Fast Food

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Fast Food

The history of fast food restaurants in the United States in the first half of the 20th century included New York automats, which served take-out food in vending machines, and the hamburger restaurant chain White Castle, established in Wichita, Kansas. Hamburger chains that were founded later in Southern California, however, such as McDonald's, Jack in the Box, and Carl's Jr., have had a much greater influence. These evolved from drive-in restaurants that were popular in the early 1940s. In 1948, Richard and Maurice McDonald applied the principles of a factory assembly line to their restaurant and eliminated drive-in service to dramatically reduce labor costs. Their techniques spawned numerous imitators extending far beyond California, including the Burger King Chain in Florida. In 1961, the McDonald brothers sold their business and name to Ray Kroc, who refined their methods of breaking down every task to make them more efficient and achieve consistent quality. Kroc successfully expanded the business to more than 7,500 restaurants worldwide by the time he died in 1984.

Although the top three U.S. fast food or “quick service” restaurants by sales are hamburger chains, other popular formats include fried chicken, pizza, sandwiches, and Mexican food. The majority are operated as franchises. Under this arrangement, a businessperson is primarily responsible for financing and operating a restaurant, but an initial fee and a continuing percentage of the sales must be paid to the parent company. McDonald's Corporation, the largest franchise in the world, makes most of its money not through these fees but through leasing land that it owns to its franchisees. Other fast food chains, such as Subway, rely on requiring the payment of a much higher percentage of sales (Nicole).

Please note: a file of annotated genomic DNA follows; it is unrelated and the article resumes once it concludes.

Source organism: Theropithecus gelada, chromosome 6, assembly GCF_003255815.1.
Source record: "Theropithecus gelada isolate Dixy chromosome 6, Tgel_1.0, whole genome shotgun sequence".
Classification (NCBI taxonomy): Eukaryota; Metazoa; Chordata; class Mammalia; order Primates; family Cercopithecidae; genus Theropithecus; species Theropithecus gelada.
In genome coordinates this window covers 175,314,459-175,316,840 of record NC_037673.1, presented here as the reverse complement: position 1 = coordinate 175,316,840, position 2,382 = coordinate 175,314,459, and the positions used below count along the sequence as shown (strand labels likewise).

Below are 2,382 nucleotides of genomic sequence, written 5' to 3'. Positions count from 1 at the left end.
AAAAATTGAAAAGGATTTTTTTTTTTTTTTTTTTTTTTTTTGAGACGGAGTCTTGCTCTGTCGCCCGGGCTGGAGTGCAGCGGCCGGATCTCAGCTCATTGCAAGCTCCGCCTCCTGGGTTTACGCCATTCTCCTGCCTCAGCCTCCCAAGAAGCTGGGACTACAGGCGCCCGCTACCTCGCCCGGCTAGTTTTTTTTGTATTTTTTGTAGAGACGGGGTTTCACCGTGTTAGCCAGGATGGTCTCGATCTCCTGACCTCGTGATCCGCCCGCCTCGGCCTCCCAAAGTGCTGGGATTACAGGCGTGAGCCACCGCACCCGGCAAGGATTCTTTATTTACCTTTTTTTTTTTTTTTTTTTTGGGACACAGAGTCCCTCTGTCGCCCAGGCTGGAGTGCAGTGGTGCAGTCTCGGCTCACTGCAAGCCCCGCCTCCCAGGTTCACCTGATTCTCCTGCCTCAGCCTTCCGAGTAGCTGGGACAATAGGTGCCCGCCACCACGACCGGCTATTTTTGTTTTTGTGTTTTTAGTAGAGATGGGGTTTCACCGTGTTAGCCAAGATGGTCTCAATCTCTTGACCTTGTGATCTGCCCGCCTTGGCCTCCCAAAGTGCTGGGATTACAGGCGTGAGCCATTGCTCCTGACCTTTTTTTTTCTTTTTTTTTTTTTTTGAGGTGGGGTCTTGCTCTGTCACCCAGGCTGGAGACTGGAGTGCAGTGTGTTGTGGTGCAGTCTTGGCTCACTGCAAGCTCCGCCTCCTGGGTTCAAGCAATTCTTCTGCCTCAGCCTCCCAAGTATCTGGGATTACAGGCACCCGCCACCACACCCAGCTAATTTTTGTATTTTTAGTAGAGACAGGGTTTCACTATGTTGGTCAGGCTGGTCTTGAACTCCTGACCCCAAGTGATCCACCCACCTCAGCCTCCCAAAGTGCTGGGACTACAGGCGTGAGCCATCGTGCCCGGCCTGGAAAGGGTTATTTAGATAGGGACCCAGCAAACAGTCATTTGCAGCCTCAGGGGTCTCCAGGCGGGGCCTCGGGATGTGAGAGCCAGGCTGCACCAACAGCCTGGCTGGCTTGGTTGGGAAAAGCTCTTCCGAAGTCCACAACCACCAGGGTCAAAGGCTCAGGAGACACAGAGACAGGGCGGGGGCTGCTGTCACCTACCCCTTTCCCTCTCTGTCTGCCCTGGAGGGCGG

The fast food industry has experienced numerous mergers and acquisitions, resulting in a smaller number of corporations dominating the market. Wendy's and Arby's merged in 2008, for example, and the company currently holds a majority stake in Tim Hortons. Yum! Brands, which was once owned by Pepsico, controls Taco Bell, KFC, Pizza Hut, Long John Silver's, and A&W. McDonald's once held a majority stake in Chipotle, Boston Market, and Donato's Pizza but had divested its ownership in these firms by 2007. The growth of the fast food industry could be viewed as having a number of positive effects. Fast food is convenient and easily accessible, particularly for residents of urban areas or those with access to automobiles. Fast food also tends to be inexpensive. Prices continue to decline as more chains are offering selected menu items for approximately $1 or providing a discount for ordering a combination of items called a “value meal.”

Rising obesity rates have led to criticism of the nutritional composition of fast food. These meals tend to be high in saturated fats, trans-fats, and high-fructose corn syrup, all of which have been associated with negative health outcomes such as diabetes and heart disease. In addition, portion size and the average number of calories in a meal have increased over time. Fast food companies have found “supersizing,” or suggesting ...
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